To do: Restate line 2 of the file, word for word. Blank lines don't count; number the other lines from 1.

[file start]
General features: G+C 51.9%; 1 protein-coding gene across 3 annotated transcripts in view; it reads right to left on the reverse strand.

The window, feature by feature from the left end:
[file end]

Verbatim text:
The window, feature by feature from the left end: